1  model = Sbert() 
Some weights of the model checkpoint at bert-base-uncased were not used when initializing BertModel: ['cls.seq_relationship.bias', 'cls.predictions.decoder.weight', 'cls.predictions.transform.LayerNorm.weight', 'cls.predictions.transform.LayerNorm.bias', 'cls.predictions.bias', 'cls.predictions.transform.dense.weight', 'cls.predictions.transform.dense.bias', 'cls.seq_relationship.weight']
- This IS expected if you are initializing BertModel from the checkpoint of a model trained on another task or with another architecture (e.g. initializing a BertForSequenceClassification model from a BertForPreTraining model).
- This IS NOT expected if you are initializing BertModel from the checkpoint of a model that you expect to be exactly identical (initializing a BertForSequenceClassification model from a BertForSequenceClassification model).

 1 2 3 4 5 6 7 8  # optimizer, lr, num_warmup steps have been picked from the paper optimizer = torch.optim.Adam(model.parameters(), lr=2e-5) total_steps = len(train_dataset) // batch_size warmup_steps = int(0.1 * total_steps) scheduler = get_linear_schedule_with_warmup(optimizer, num_warmup_steps=warmup_steps, num_training_steps=total_steps - warmup_steps) loss_fn = torch.nn.CrossEntropyLoss() 
 1  model = model.to(device) 

### Training loop

  1 2 3 4 5 6 7 8 9 10 11 12 13 14 15 16 17 18 19 20 21 22 23 24 25 26 27 28 29 30 31 32 33 34 35 36 37 38 39 40 41 42 43 44 45 46 47 48 49 50 51  def get_train_step_fn( model: torch.nn.Module, optimizer: torch.optim.Optimizer, scheduler: torch.optim.lr_scheduler.LambdaLR, loss_fn: torch.nn.CrossEntropyLoss ) -> Callable[[torch.tensor, torch.tensor], float]: def train_step_fn(x: torch.tensor, y: torch.tensor) -> float: model.train() yhat = model(x) loss = loss_fn(yhat, y) loss.backward() optimizer.step() scheduler.step() optimizer.zero_grad() return loss.item() return train_step_fn def get_val_step_fn( model: torch.nn.Module, loss_fn: torch.nn.CrossEntropyLoss ) -> Callable[[torch.tensor, torch.tensor], float]: def val_step_fn(x: torch.tensor, y: torch.tensor) -> float: model.eval() yhat = model(x) loss = loss_fn(yhat, y) return loss.item() return val_step_fn def mini_batch( dataloader: DataLoader, step_fn: Callable[[torch.tensor, torch.tensor], float], is_training: bool = True ) -> tuple[np.array, list[float]]: mini_batch_losses = [] if is_training: print("\nTraining ...") else: print("\nValidating ...") n_steps = len(dataloader) for i, data in enumerate(dataloader): loss = step_fn(data, data["label"].to(device)) mini_batch_losses.append(loss) if i % (batch_size * 100) == 0: print(f"step {i:>5}/{n_steps}, loss = {loss: .3f}") return np.mean(mini_batch_losses), mini_batch_losses 
  1 2 3 4 5 6 7 8 9 10 11 12 13 14 15 16 17 18 19  %%time n_epochs = 1 # mentioned in the paper train_step_fn = get_train_step_fn(model, optimizer, scheduler, loss_fn) val_step_fn = get_val_step_fn(model, loss_fn) train_losses, train_mini_batch_losses = [], [] val_losses, val_mini_batch_losses = [], [] for epoch in range(1, n_epochs + 1): train_loss, _train_mini_batch_losses = mini_batch(train_dataloader, train_step_fn) train_mini_batch_losses += _train_mini_batch_losses train_losses.append(train_loss) with torch.no_grad(): val_loss, _val_mini_batch_losses = mini_batch(val_dataloader, val_step_fn, is_training=False) val_mini_batch_losses += _val_mini_batch_losses val_losses.append(val_loss)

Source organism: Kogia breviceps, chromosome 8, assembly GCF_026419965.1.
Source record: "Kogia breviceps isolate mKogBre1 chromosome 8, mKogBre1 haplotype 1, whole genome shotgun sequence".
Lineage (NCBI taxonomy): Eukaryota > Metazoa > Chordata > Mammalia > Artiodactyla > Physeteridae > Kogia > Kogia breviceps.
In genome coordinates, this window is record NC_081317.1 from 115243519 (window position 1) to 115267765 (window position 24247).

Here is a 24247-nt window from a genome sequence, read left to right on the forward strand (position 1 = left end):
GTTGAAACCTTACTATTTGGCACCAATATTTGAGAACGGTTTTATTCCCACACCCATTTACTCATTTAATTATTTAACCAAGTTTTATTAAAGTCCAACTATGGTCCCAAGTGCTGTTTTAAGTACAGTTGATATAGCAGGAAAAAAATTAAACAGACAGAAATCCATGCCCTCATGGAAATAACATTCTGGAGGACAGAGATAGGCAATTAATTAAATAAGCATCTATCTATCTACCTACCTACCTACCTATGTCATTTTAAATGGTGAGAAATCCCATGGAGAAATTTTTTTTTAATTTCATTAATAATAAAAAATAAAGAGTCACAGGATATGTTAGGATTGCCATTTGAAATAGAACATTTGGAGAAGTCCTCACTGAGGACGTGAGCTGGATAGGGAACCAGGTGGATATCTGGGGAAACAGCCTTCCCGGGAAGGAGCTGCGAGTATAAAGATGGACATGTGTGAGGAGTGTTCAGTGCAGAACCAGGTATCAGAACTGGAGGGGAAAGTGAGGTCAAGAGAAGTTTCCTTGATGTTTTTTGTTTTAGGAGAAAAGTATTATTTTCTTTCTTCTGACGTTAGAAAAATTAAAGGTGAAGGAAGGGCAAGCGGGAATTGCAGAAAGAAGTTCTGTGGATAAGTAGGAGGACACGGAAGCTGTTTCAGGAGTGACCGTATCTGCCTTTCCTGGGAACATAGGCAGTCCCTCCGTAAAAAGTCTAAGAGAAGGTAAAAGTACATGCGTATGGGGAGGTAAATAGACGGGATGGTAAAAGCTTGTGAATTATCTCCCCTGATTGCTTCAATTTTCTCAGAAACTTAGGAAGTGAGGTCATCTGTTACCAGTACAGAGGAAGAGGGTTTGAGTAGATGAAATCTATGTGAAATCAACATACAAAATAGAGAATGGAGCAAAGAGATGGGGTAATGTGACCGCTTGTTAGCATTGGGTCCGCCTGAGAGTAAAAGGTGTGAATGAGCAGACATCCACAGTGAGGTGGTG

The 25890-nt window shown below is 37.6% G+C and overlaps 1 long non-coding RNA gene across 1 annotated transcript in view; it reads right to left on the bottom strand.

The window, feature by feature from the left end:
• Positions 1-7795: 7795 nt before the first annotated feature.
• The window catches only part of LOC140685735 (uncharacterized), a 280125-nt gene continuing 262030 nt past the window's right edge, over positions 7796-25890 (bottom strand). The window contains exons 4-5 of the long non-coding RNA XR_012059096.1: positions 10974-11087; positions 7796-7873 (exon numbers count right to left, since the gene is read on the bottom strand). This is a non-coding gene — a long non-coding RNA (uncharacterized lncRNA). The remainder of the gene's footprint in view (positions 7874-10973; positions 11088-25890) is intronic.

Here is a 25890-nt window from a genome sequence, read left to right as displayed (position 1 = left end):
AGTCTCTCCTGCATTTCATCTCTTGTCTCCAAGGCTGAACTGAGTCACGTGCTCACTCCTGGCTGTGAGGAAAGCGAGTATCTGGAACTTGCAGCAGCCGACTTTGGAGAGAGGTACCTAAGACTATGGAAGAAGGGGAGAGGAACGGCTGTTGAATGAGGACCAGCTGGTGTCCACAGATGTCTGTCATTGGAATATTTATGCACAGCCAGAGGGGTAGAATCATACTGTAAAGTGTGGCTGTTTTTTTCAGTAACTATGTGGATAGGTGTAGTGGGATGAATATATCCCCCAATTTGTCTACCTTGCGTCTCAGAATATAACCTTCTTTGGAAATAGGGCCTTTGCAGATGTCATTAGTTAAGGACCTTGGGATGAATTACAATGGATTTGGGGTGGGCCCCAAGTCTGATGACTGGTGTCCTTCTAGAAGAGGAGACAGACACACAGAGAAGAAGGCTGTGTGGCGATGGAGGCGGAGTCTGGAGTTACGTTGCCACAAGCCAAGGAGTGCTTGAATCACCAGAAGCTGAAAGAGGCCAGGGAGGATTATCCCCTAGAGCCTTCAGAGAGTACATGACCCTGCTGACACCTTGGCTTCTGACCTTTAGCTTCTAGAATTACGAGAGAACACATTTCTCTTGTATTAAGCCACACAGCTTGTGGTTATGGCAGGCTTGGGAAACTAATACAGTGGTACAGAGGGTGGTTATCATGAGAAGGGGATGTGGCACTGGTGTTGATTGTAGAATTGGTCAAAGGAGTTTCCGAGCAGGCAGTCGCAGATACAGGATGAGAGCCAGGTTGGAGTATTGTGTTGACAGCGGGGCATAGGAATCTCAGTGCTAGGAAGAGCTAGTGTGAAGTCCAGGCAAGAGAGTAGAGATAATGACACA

Training ...
step     0/27469, loss =  1.108
step  1600/27469, loss =  0.621
step  3200/27469, loss =  0.453
step  4800/27469, loss =  0.540
step  6400/27469, loss =  0.633
step  8000/27469, loss =  0.598
step  9600/27469, loss =  0.308
step 11200/27469, loss =  0.669
step 12800/27469, loss =  0.595
step 14400/27469, loss =  0.710
step 16000/27469, loss =  0.502
step 17600/27469, loss =  0.339
step 19200/27469, loss =  0.350
step 20800/27469, loss =  0.324
step 22400/27469, loss =  0.572
step 24000/27469, loss =  0.699
step 25600/27469, loss =  0.494
step 27200/27469, loss =  0.555

Validating ...
step     0/6868, loss =  0.652
step  1600/6868, loss =  0.215
step  3200/6868, loss =  0.391
step  4800/6868, loss =  0.281
step  6400/6868, loss =  0.355
CPU times: user 52min 10s, sys: 26min 29s, total: 1h 18min 39s
Wall time: 1h 18min 35s

 1  train_loss, val_loss 
(0.5563077898345832, 0.4604906574972126)


Normally we look at losses over multiple epochs, but here we have only 1 epoch. One way to look at the mini batch losses is to use a running mean(smoothing) to reduce noise from per batch loss.

 1 2 3 4 5 6 7 8 9  window_size = 32 train_mb_running_loss = [] for i in range(len(train_mini_batch_losses)-window_size): train_mb_running_loss.append(np.mean(train_mini_batch_losses[i:i+window_size])) val_mb_running_loss = [] for i in range(len(val_mini_batch_losses)-window_size): val_mb_running_loss.append(np.mean(val_mini_batch_losses[i:i+window_size])) 
 1 2  fix, ax = plt.subplots(figsize=(14, 10)) ax.plot(range(len(train_mb_running_loss)), train_mb_running_loss); 1  model.bert_model.save_pretrained("models/sbert_softmax") 

### Evaluation

Here we will manually inspect the performance of our finetuned model as well as use a STS dataset for evaluation on a similar task as mentioned in the paper.

For manual inspection, we have taken few texts which fall neatly into three clusters. We want to see how neatly our finetuned model(and the bert-base model) is able to find these clusters.

  1 2 3 4 5 6 7 8 9 10 11 12 13 14 15 16  def plot_heatmap(similarity_matrix: np.array, sentences: list[str]) -> None: fig, ax = plt.subplots(figsize=(10, 10)) im = ax.imshow(similarity_matrix, cmap='YlGn', interpolation='nearest') ax.set_yticks(np.arange(len(sentences)), labels=[txt[:50] + "..." for txt in sentences]) ax.set_xticks(np.arange(len(sentences)), labels=[txt[:50] + "..." for txt in sentences]) plt.setp(ax.get_xticklabels(), rotation=45, ha="right", rotation_mode="anchor") for i in range(len(sentences)): for j in range(len(sentences)): text = ax.text(j, i, round(similarity_matrix[i, j], 2), ha="center", va="center", color="w") fig.tight_layout() plt.show()